Russia Will Try to Interfere in 2018 Midterms, U.S. Intelligence Agencies Say

Russia plans to interfere in the 2018 midterms as part of its larger effort to ramp up cyber operations against the U.S. and its allies, U.S. intelligence agencies said Tuesday. 

“In the next year, Russian intelligence and security services will continue to probe U.S. and allied critical infrastructures, as well as target the United States, NATO and allies for insights into U.S. policy. The 2018 U.S. midterm elections are a potential target for Russian influence operations,” 2018’s global threat assessment stated, AP reported

National Intelligence Director Dan Coats told AP that Russia “stepped up their game with cyber” in 2016, seemingly referring to the Kremlin’s interference in the presidential election. Recent statements from the CIA, FBI and State Department show there’s broad agreement that Russia will continue to target U.S. elections. 

“We think it’s very likely because we don’t see a letup in efforts to do this. Cyber has been a game changer in many, many ways,” Coats said. "“The United States is under attack — now.” 

In addition to Russia, the report pointed to China, Iran and North Korea as top cyber threats. 

02_13_Russia_midterms U.S. Director of National Intelligence Dan Coats prepares to deliver remarks, arguing for the renewal of Section 702 of the Foreign Intelligence Surveillance Act at the Heritage Foundation, in Washington, D.C., on October 13, 2017. Russia plans to interfere in the 2018 midterms as part of its larger effort to ramp up cyber operations against the U.S. and its allies, U.S. intelligence agencies said Tuesday.  Chip Somodevilla/Getty Images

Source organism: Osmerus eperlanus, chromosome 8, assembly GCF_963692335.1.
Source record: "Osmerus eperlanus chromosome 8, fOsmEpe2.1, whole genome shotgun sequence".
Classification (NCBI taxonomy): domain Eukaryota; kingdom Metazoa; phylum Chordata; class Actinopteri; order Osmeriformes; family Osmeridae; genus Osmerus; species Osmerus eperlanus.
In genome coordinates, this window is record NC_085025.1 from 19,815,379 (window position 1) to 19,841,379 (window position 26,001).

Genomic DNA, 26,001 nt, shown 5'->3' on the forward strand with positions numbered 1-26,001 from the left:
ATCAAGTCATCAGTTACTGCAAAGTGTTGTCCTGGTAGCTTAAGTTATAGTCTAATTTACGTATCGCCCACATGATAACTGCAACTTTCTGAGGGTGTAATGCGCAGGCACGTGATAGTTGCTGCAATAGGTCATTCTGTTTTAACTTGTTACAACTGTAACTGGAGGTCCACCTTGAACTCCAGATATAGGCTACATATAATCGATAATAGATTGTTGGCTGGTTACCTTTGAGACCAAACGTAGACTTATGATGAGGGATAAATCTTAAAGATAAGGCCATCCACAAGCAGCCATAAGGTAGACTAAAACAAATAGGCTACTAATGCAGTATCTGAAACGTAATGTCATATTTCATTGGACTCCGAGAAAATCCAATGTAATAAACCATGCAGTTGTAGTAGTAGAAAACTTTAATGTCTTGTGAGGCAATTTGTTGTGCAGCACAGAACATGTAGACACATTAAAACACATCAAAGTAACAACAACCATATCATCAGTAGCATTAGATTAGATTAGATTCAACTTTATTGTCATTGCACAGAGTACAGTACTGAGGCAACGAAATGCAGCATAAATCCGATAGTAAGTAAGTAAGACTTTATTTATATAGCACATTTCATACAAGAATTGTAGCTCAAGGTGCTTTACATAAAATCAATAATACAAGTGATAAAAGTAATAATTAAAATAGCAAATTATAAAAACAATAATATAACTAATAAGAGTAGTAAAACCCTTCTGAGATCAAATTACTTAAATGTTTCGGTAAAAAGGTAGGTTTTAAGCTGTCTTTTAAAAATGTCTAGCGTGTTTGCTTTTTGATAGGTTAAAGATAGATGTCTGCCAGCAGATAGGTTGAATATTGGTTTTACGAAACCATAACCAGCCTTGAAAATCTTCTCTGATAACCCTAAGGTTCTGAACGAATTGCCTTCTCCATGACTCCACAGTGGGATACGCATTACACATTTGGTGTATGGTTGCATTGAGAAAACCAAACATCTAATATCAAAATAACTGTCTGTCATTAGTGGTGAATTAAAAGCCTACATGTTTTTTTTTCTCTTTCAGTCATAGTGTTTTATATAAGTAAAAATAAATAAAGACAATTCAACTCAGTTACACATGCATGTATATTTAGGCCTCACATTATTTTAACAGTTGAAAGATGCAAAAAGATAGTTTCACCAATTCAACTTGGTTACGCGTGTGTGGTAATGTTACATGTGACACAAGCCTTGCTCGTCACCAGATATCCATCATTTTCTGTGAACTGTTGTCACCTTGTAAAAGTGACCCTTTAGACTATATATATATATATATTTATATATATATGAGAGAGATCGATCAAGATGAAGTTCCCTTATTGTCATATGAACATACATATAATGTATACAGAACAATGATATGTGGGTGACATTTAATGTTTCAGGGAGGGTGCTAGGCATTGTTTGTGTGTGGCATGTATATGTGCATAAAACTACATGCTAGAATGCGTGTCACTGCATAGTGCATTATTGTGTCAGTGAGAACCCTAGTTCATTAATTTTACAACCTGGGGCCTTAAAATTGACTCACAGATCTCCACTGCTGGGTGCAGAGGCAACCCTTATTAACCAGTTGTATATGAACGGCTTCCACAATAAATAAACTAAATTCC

On Tuesday, while speaking before the Senate intelligence committee during a hearing on global threats, Coats said the risk of interstate conflict has reached historic heights. “The risk of interstate conflict, including among great powers, is higher than at any time since the end of the Cold War,” Coats warned. 

“The most immediate threats of regional interstate conflict in the next year come from North Korea and from Saudi-Iranian use of proxies in their rivalry,” Coats added. “At the same time, the threat of state and nonstate use of weapons of mass destruction will continue to grow.”

This comes not long after the Pentagon cited competing with China and Russia’s expanding militaries as its top priority moving forward––even over thwarting terrorism.